Last year Western Australia’s Water Corporation said water supply in the state’s west Pilbara was “under extreme pressure” from expanding towns and mines.
It said the region’s main supply, the Harding Dam and Millstream bore field, had a reliable supply of about 10 gigalitres a year, but current demand hovered around 16gl.
To meet demand the Water Corporation started overdrawing these sources, which allowed it to meet short term demand at a “high level of risk to supply security”.
As the water overdraw continued and the shortage worsened, attention turned to local miner Rio Tinto to provide a solution.
According to member for north-west Vincent Catania almost 50 per cent of the west Pilbara’s drinking water was previously allocated to Rio Tinto.
Of its 5.4 gigalitre entitlement Catania said almost 50 per cent, or 2.5 to 3 gigalitres, was being “wasted” as dust suppression on iron ore stockpiles.
Most other miners in the Pilbara sourced their own water, and Catania called on Rio to do the same and alleviate pressure on the Millstream aquifer.
In September this year Rio complied, and announced it would surrender its Millstream entitlement and spend $292 million developing its own supply from the Bungaroo Valley.
In return the Government agreed to release the company from a number of downstream processing agreements.
Rio’s move, coupled with the good rains this year, meant the WA Government could shelve plans to build a $420 million desalination plant in the area.
On the surface it initially seemed wasteful for Rio to spray large amounts of good quality potable water on its iron ore stockpiles.
Catania said so himself in parliament last year when solutions to the west Pilbara’s water shortage were being considered.
“To me, in this day and age, water is a precious resource,” he said.
“I cannot see how a major company … should be taking our drinking water.”
But Rio Tinto spokesperson Gervase Greene told Australian Mining that Rio, like all other miners, had no choice in this regard.
“There is no alternative, as seawater’s chemical composition would seriously damage the iron ore steel mills use in their blast furnaces,” he said.
Catania put strong support behind Rio’s plan to develop Bungaroo, and said he “applauded” the move.
But after the deal was struck some commentators questioned why Rio had been released from its state agreements.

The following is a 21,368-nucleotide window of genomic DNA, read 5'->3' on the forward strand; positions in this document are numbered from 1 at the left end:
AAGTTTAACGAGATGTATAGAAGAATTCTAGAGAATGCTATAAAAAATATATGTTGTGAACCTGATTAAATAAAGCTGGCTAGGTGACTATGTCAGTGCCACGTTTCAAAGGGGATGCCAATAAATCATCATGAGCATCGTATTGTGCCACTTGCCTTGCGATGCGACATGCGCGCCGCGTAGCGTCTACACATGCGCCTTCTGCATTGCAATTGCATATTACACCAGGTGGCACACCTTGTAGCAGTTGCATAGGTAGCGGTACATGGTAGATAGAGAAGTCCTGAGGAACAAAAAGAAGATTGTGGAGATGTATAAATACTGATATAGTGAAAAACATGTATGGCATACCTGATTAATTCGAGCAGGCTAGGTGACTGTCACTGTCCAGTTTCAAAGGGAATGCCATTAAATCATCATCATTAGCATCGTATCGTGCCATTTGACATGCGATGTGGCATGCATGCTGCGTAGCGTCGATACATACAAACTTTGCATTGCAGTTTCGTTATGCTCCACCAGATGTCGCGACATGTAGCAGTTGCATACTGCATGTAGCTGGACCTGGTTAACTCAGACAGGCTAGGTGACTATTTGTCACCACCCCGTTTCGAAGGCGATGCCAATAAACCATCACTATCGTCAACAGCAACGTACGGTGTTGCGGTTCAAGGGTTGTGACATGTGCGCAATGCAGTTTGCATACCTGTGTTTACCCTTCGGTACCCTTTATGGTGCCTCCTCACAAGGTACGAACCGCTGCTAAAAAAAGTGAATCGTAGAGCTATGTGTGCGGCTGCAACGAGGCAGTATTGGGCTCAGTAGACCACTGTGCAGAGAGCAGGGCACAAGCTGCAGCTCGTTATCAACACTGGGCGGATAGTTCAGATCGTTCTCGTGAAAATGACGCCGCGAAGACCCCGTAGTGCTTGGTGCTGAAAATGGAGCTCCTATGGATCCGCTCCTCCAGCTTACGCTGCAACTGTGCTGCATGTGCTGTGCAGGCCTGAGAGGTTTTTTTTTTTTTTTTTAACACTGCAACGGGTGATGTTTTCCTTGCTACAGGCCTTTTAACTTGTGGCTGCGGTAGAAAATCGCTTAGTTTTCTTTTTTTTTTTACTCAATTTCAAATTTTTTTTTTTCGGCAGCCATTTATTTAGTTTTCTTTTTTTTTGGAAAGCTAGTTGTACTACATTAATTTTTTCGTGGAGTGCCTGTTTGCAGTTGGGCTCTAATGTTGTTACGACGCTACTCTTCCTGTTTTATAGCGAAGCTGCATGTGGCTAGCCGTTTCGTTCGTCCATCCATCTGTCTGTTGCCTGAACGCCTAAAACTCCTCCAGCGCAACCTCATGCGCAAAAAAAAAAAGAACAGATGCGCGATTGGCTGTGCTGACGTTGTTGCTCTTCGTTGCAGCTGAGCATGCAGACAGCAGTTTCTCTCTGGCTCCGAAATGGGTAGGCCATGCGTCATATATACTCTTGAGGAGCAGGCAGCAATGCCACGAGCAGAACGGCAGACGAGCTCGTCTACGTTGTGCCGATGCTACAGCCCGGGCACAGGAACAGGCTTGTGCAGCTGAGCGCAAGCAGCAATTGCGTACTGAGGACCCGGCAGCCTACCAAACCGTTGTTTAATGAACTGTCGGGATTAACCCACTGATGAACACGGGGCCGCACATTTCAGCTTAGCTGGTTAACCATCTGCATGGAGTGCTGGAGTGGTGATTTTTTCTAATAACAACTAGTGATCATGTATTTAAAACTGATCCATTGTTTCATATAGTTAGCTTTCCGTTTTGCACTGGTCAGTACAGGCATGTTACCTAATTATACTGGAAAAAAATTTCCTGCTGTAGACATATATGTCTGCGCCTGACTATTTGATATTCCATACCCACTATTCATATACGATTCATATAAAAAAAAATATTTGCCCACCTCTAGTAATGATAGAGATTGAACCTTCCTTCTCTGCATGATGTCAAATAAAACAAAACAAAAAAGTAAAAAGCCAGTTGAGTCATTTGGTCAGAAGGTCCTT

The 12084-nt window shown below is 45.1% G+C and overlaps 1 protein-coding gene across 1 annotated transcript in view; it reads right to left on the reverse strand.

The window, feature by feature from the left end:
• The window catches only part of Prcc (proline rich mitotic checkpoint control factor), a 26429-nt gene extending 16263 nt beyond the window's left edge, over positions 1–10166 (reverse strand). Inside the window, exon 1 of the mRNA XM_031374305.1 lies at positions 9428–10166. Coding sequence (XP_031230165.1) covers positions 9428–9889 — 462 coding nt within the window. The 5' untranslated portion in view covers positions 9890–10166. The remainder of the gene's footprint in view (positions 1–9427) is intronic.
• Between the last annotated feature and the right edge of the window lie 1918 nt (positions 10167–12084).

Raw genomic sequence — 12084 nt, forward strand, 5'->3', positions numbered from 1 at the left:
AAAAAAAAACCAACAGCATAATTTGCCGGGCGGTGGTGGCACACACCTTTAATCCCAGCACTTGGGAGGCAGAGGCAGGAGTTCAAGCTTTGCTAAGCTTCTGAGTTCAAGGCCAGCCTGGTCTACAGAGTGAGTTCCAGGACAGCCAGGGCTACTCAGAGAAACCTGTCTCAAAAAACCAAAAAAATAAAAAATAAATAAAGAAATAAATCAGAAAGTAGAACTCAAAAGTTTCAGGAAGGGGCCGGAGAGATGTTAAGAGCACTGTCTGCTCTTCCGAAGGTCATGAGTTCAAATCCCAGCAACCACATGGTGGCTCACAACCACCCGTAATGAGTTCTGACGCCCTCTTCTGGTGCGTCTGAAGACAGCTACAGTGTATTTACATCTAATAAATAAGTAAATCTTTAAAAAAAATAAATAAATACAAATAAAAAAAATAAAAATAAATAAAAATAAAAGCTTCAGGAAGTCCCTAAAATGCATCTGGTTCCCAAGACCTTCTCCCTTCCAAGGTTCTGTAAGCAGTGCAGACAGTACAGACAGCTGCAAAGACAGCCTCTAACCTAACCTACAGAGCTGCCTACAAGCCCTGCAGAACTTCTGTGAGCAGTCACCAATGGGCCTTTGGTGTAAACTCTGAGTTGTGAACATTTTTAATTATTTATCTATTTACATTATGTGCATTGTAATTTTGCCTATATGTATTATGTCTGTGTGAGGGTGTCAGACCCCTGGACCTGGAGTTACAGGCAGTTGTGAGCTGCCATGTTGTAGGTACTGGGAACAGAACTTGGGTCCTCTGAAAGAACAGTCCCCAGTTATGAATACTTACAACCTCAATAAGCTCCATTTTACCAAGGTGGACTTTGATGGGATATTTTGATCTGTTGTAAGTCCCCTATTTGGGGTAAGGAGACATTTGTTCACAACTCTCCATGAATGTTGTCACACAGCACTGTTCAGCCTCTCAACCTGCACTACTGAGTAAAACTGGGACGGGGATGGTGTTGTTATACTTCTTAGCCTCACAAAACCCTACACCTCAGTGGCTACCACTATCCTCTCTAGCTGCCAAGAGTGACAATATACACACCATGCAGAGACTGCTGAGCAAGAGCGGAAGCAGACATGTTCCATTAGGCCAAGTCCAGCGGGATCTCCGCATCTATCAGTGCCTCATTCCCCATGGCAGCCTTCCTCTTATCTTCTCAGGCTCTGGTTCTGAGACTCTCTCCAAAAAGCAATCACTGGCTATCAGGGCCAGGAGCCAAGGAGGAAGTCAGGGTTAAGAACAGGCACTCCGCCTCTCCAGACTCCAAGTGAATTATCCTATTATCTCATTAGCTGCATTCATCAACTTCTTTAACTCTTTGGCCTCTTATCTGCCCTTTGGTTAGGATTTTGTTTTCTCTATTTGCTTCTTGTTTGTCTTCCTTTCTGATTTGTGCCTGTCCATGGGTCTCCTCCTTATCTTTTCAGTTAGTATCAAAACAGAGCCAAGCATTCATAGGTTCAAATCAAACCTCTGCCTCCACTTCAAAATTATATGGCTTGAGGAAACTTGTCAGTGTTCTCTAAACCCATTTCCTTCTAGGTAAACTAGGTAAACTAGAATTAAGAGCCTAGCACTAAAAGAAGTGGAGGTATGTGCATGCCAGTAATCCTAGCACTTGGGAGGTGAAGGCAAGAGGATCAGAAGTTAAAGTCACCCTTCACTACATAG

Rio was released from its 1972 agreement to build a 1 million tonne per annum steel mill, and had a second 1996 steel mill agreement deferred for 12 years.
On the surface the Government seemed to be providing an incentive for the company to bring itself to the level most other miners had been at from the start.
To understand this, a broad history of the region and its water distribution must be considered.
Rio’s original water allocations were based on a 1960s state agreement, which worked well at the time.
Karratha was an early settlement at this stage and there was no demand on the Millstream aquifer.
But while times changed and local populations expanded, the region’s water arrangements remained centred on old agreements.
The changes in September thus represented a long overdue rethink of the west Pilbara water supply.
Rio’s previous Millstream allocation met the entire annual water needs of Karratha.
With the introduction of Bungaroo the company will now be able to meet the water needs of its major Pilbara expansions, and Karratha and the surrounding communities will have enough water to continue growing.
The Bungaroo development also represented a change in how state governments interacted with resource companies.
In sharing resources such as minerals or water governments need to derive a benefit from their dealings, but this benefit need not damage the miner.
In the past governments attempted to have miners support jobs by forcing them into developing downstream processing projects for their minerals.
In his debate last year WA Premier Colin Barnett conceded this approach was now outdated and unsuitable for the current economic climate.
“The old philosophy of trying to turn iron ore companies into steel companies does not make a hell of a lot of sense,” he said.
Rio previously operated the HIsmelt pig iron plant in Kwinana, but placed the project into care and maintenance in April last year due to low pig iron prices and a poor market outlook.
Greene told Australian Mining the WA Government had been sensible in releasing Rio from its old state agreements and allowing it to make other offsets instead.
“The Australian landscape is full of downstream projects that didn’t survive economically, and that’s primarily to do with the populations of regions,” he said.
“That’s particularly a simple fact of life in WA.”
However Greene did not detail how Rio would be making up its obligation to WA, and said the company’s state agreement offsets were “confidential”.
Ultimately Rio’s $300 million Pilbara investment highlighted the importance of water management on the expansion of the region’s mining operations.
And as long as the company makes good on its offsets, the outlay will represent a positive reworking of the west Pilbara’s water.